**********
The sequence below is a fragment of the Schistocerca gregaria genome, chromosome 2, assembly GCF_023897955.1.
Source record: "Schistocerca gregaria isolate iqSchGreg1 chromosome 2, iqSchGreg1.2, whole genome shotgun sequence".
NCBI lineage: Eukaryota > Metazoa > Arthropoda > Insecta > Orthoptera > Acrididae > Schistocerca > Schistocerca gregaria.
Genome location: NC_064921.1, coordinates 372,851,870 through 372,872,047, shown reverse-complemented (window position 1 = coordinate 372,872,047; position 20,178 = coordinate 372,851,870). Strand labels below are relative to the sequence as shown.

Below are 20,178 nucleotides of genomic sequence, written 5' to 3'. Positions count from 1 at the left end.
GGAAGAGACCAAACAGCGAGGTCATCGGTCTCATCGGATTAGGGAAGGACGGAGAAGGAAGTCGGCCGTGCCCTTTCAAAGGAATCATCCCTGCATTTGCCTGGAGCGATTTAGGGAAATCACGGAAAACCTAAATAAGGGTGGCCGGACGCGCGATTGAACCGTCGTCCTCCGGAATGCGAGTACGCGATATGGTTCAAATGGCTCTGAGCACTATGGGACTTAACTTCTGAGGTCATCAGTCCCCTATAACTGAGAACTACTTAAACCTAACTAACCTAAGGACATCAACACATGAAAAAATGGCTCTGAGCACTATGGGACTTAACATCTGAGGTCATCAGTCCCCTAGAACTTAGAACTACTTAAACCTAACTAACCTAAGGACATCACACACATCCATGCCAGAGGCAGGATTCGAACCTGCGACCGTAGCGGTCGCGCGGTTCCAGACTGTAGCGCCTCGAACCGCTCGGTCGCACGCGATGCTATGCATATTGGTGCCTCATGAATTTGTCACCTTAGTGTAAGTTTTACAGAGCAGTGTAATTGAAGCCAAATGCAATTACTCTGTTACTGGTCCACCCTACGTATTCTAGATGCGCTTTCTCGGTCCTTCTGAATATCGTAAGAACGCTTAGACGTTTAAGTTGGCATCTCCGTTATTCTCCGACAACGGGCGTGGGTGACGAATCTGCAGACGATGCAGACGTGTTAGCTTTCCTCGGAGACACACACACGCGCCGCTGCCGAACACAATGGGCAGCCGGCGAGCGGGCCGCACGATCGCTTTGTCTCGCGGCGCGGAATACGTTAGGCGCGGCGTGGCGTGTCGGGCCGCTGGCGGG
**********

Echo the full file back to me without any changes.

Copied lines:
The sequence below is a fragment of the Schistocerca gregaria genome, chromosome 2, assembly GCF_023897955.1.
Source record: "Schistocerca gregaria isolate iqSchGreg1 chromosome 2, iqSchGreg1.2, whole genome shotgun sequence".
NCBI lineage: Eukaryota > Metazoa > Arthropoda > Insecta > Orthoptera > Acrididae > Schistocerca > Schistocerca gregaria.
Genome location: NC_064921.1, coordinates 372,851,870 through 372,872,047, shown reverse-complemented (window position 1 = coordinate 372,872,047; position 20,178 = coordinate 372,851,870). Strand labels below are relative to the sequence as shown.

Below are 20,178 nucleotides of genomic sequence, written 5' to 3'. Positions count from 1 at the left end.
GGAAGAGACCAAACAGCGAGGTCATCGGTCTCATCGGATTAGGGAAGGACGGAGAAGGAAGTCGGCCGTGCCCTTTCAAAGGAATCATCCCTGCATTTGCCTGGAGCGATTTAGGGAAATCACGGAAAACCTAAATAAGGGTGGCCGGACGCGCGATTGAACCGTCGTCCTCCGGAATGCGAGTACGCGATATGGTTCAAATGGCTCTGAGCACTATGGGACTTAACTTCTGAGGTCATCAGTCCCCTATAACTGAGAACTACTTAAACCTAACTAACCTAAGGACATCAACACATGAAAAAATGGCTCTGAGCACTATGGGACTTAACATCTGAGGTCATCAGTCCCCTAGAACTTAGAACTACTTAAACCTAACTAACCTAAGGACATCACACACATCCATGCCAGAGGCAGGATTCGAACCTGCGACCGTAGCGGTCGCGCGGTTCCAGACTGTAGCGCCTCGAACCGCTCGGTCGCACGCGATGCTATGCATATTGGTGCCTCATGAATTTGTCACCTTAGTGTAAGTTTTACAGAGCAGTGTAATTGAAGCCAAATGCAATTACTCTGTTACTGGTCCACCCTACGTATTCTAGATGCGCTTTCTCGGTCCTTCTGAATATCGTAAGAACGCTTAGACGTTTAAGTTGGCATCTCCGTTATTCTCCGACAACGGGCGTGGGTGACGAATCTGCAGACGATGCAGACGTGTTAGCTTTCCTCGGAGACACACACACGCGCCGCTGCCGAACACAATGGGCAGCCGGCGAGCGGGCCGCACGATCGCTTTGTCTCGCGGCGCGGAATACGTTAGGCGCGGCGTGGCGTGTCGGGCCGCTGGCGGG